Fifteen Questions with Vivek Shraya, author of I’m Afraid of MenBy Erin Hosier
September 04, 2018
Men are so hot right now. Just look at the options; wherever you go, there they are, and the books about them abound. Adding to the essential essay collections that deconstruct what men are and what to do with them— Men Explain Things to Me by Rebecca Solnit, The War on Men by Suzanne Venker, The End of Men by Hanna Rosin, and Are Men Necessary by good old Maureen Dowd – comes a single essay called I’m Afraid of Men by Vivek Shraya, which examines her own varied experiences with gender identity. Men as bullies, lovers, friends, strangers and selves (but pointedly, not fathers). I’m Afraid of Men reads as part memoir, part polemic, part double dare to the reader to take a look in the mirror. It should be required reading on college campuses.
Vivek is always at work on multiple creative projects, which include running her own press to promote the work of fellow queer writers of color who happen to live in Canada, and her own aptly named poetry collection, even this page is white. As a recording artist she has shared the stage with Tegan and Sara and been remixed by Peaches. Her series of self-portraits (made with collaborator Karen Castillo), recreates vintage photographs of her beautiful mother, and were made as Vivek was in the process of transitioning. “Trisha” has been on view at the Ace Hotel this summer in NYC, and is moving to the Portland Art Museum this fall. You can order the book on Amazon or here.
If you want to make a progressive, cis, heterosexual man uncomfortable and defensive, put I’m Afraid of Men on display in your home! Have you ever found yourself, as I have, having a boisterous conversation with such a guy about your book that ends with him pouting, “Tell me I’m a ‘good’ boy…”? Talk about provocative titles and how it came together for you.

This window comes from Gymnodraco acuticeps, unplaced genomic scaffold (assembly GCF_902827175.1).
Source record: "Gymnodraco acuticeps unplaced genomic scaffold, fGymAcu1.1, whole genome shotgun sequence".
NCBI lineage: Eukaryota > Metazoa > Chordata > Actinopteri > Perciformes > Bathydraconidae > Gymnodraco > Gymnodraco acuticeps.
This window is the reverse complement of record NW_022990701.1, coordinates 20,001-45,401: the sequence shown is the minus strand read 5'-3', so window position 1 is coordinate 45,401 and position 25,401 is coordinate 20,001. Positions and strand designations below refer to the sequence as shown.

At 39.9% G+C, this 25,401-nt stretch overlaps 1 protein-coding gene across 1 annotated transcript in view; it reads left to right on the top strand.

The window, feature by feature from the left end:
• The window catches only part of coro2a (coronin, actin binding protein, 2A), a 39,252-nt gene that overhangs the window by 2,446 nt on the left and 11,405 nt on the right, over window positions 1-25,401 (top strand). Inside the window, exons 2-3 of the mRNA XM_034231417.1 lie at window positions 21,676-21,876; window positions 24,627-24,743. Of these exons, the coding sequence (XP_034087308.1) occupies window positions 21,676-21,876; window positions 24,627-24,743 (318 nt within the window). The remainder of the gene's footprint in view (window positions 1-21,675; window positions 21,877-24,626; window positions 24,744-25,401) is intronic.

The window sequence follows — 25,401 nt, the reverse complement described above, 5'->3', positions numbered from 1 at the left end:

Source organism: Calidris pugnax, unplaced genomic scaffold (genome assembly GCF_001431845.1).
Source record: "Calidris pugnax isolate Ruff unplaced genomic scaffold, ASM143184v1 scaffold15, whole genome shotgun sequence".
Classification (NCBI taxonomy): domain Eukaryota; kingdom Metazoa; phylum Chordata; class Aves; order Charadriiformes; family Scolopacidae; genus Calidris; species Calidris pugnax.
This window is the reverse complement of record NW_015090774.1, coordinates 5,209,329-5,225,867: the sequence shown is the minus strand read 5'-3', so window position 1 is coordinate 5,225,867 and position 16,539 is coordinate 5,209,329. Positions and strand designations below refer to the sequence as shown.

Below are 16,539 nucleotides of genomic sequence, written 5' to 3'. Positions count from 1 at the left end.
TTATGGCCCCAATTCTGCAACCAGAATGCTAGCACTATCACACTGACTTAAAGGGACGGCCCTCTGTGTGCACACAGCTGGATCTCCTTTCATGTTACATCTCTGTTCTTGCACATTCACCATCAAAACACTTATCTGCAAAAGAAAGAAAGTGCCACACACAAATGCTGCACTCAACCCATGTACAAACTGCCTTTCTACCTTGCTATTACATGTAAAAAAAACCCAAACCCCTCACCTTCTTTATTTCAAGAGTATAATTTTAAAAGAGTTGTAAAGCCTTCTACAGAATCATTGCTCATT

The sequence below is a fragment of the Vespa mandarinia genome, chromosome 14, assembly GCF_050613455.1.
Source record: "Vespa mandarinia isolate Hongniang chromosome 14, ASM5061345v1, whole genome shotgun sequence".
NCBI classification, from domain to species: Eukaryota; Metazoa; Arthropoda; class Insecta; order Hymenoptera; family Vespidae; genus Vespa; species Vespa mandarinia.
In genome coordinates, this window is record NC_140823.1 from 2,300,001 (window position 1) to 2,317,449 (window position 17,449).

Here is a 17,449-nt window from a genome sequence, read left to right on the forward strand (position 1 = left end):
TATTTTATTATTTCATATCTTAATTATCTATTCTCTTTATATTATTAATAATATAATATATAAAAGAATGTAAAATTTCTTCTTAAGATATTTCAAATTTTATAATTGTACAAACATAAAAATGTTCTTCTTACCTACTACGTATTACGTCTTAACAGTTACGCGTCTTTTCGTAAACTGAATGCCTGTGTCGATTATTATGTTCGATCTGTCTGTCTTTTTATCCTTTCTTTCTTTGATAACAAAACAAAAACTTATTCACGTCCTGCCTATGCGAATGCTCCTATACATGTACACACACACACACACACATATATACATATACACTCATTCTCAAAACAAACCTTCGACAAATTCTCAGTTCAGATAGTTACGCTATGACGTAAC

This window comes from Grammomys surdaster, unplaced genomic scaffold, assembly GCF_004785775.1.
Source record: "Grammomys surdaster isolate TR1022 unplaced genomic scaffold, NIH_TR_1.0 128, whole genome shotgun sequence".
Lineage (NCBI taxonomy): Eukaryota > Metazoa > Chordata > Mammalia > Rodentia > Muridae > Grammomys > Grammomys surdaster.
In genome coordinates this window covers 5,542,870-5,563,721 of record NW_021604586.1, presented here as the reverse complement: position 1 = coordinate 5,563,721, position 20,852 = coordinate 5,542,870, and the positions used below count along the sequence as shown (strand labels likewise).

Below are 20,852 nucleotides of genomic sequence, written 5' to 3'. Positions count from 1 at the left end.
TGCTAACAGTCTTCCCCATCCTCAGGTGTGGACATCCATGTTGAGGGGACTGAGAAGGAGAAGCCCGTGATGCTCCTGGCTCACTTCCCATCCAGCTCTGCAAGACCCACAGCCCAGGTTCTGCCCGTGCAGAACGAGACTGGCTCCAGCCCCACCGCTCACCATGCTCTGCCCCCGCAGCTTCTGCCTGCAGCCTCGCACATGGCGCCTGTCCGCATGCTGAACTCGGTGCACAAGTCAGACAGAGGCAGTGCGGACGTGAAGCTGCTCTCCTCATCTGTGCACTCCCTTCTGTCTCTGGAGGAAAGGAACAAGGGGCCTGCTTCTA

I’m drawn to titles that are able to initiate dialogue (or in your case, a tantrum), and act as form of art in and of themselves. One of my previous books was called, “even this page is white” and it’s always a bit amusing and terrifying when this title is named in my bio, before I go on stage for a reading in front of often mostly white audiences. But again, like “I’m Afraid of Men,” that title is alive, it conjures a response (or many) and while I don’t believe in being provocative for the sake of being provocative, I think the duty of the artist is in part to challenge normative (which is often code for oppressive) ideas and attitudes.
I wrote a song called “I’m Afraid of Men” in 2016 (which would later get recorded for my previous album, Part-Time Woman) to highlight the ways that I have been haunted and harmed by men throughout my life. The book was a means to expand upon those lyrics.
Let’s talk about art and process. Can you describe what writing a long-form essay feels like? Do you see a visual in your mind’s eye of the beginning, middle, end, for instance? Do you think of first and last lines before you officially “begin,” or do you write your way to it and find it later?
With this book, in particular I had the title as a guide. I knew I couldn’t talk about my fear of men without discussing fear in general. This is how the book begins.
Fellow writer, Amber Dawn, suggested that I could also tackle the essay by breaking it down into smaller vignettes, which is what I ended up doing, if only for it to feel less daunting.
I am also a huge believer in the magic that comes from the actual act of writing, of allowing yourself to see where you end up. Flipping the title at the end, for example, to “men are afraid of me,” was an unpredicted and special moment in the process.
I really appreciate the way you switch up first and second person in the book. You start off with “I,” but the next section is called “You,” and addresses a “You” that could refer to one man at a time, or the reader in general. It gets us to confront ourselves, like wait, is the writer talking to me, or about me? How did that structure come to you?